Blue-ing the West
"The attitude to livability, attention to riverfront trails and parks, and downtown revitalization is clearly something associated with Democratic leadership," asserts Daniel Kemmis, a senior fellow at the University of Montana's Center for the Rocky Mountain West, as well as a coordinator for the organization Democrats for the West, dedicated to boosting the party's fortunes in the region, and a onetime mayor of Missoula. "Over time, the people who are moving to the West and who stay here because they like the feel of these communities, it's starting to sink in that Democrats seem to deliver more effectively on these issues than Republicans."
Hoping to capitalize on the new Electoral College calculations, Western Democrats are flexing their muscle as never before. To boost Denver's chances at hosting the party's '08 convention, the city's convention bid team, as well as Mayor John Hickenlooper--himself a transplant, with a petroleum-exploration and small-business background, from the environs of Philadelphia and then Connecticut--has proposed something unprecedented: that while the convention itself would be held in the Mile High City, the entire Rocky Mountain West would sponsor it. The convention would be billed not as a Denver affair but as a Rocky Mountain West Convention.
"I've talked to Napolitano in Arizona, Governor Richardson, [Wyoming] Governor [Dave] Freudenthal and [Montana Governor Brian] Schweitzer. Each has been very enthusiastic," says Hickenlooper, who recently made a splash by working with the thirty-two mayors who govern the cities of the greater Denver metropolitan area to kickstart the nation's largest public-transit expansion, 119 miles of light-rail lines throughout the urban region. "A Western convention says something. Democrats in the West have a strong sense of self-responsibility. A Western Democrat is more cautious about ceding power to Washington over our environment. We believe in local control, in the inherent value of open space. We are in many ways pro-business, trying to create opportunity for people, cutting red tape, cutting bureaucracy, making government more efficient."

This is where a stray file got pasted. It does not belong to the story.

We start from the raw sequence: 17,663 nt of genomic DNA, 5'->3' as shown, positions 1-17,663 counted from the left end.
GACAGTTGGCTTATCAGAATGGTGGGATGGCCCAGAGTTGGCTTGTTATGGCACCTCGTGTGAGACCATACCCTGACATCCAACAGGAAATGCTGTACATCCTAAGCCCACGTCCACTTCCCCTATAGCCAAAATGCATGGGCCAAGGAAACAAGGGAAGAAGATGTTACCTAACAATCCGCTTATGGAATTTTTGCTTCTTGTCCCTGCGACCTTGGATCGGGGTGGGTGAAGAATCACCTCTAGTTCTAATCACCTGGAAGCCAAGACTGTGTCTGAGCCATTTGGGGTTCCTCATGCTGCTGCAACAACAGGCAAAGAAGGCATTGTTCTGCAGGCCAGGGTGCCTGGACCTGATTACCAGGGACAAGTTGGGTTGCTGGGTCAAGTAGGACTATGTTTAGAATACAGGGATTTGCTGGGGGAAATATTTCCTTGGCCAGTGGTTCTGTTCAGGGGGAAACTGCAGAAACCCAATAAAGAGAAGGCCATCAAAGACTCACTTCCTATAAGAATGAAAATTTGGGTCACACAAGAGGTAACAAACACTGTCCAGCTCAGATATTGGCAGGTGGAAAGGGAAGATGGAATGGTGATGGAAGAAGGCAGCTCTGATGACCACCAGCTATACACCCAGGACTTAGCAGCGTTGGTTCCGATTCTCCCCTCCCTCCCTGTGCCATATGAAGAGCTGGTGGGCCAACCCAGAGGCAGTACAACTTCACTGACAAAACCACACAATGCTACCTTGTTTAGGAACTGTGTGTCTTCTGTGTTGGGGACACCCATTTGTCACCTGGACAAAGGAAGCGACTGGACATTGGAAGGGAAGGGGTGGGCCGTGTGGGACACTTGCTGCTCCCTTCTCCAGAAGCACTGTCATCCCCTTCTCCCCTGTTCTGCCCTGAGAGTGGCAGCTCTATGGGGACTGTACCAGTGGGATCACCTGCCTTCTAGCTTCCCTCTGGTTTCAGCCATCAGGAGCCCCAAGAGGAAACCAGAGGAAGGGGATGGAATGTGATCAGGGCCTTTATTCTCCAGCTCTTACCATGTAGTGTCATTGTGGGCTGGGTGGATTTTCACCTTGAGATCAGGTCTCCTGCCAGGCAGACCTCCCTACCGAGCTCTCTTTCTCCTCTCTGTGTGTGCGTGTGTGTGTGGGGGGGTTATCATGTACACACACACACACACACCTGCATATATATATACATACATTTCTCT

Democratic politicians throughout the region have similarly come together to urge the DNC to move Western caucuses and primaries forward. Nevada will now hold a caucus sandwiched between the Iowa caucus and the New Hampshire primary, and momentum is growing in Western policy circles for the creation of a regional super-primary, to be held early in the candidate-selection process.
Daniel Kemmis believes that as many as six or seven Western states will sign up for early primaries. "There's an increased interest in the idea of a Western presidential primary, trying to coordinate many Western states and have them hold their caucuses and primaries on the same day," he says. Others are slightly more cautious. "You'd now have four Western states in play at the very start of the nominating schedule," estimates consultant Mike Stratton. "If the candidates have to come out West early and through '07 and into the nominating process of '08; if you have them traipsing out West, they're going to have to start talking Western issues: water, land, energy, conservation, quality of life. Then the balance of Western independent voters here have a reason to start looking to the Democratic Party and its nominee."
How would Gary Hart advise Howard Dean on this, as the Western strategy the Coloradan advocated as a young man finally comes of age? "Be very strong on environmental issues," he argues. "That doesn't mean give over the agenda to the Sierra Club, but to say on climate change, transportation, urban pollution issues, you've got to be very strong and lay out an agenda." Above all, he says, start speaking with Westerners and not at them. "We're still a nation of regions and mannerisms. You have to be able to put people at ease, speak in a way they understand and accept."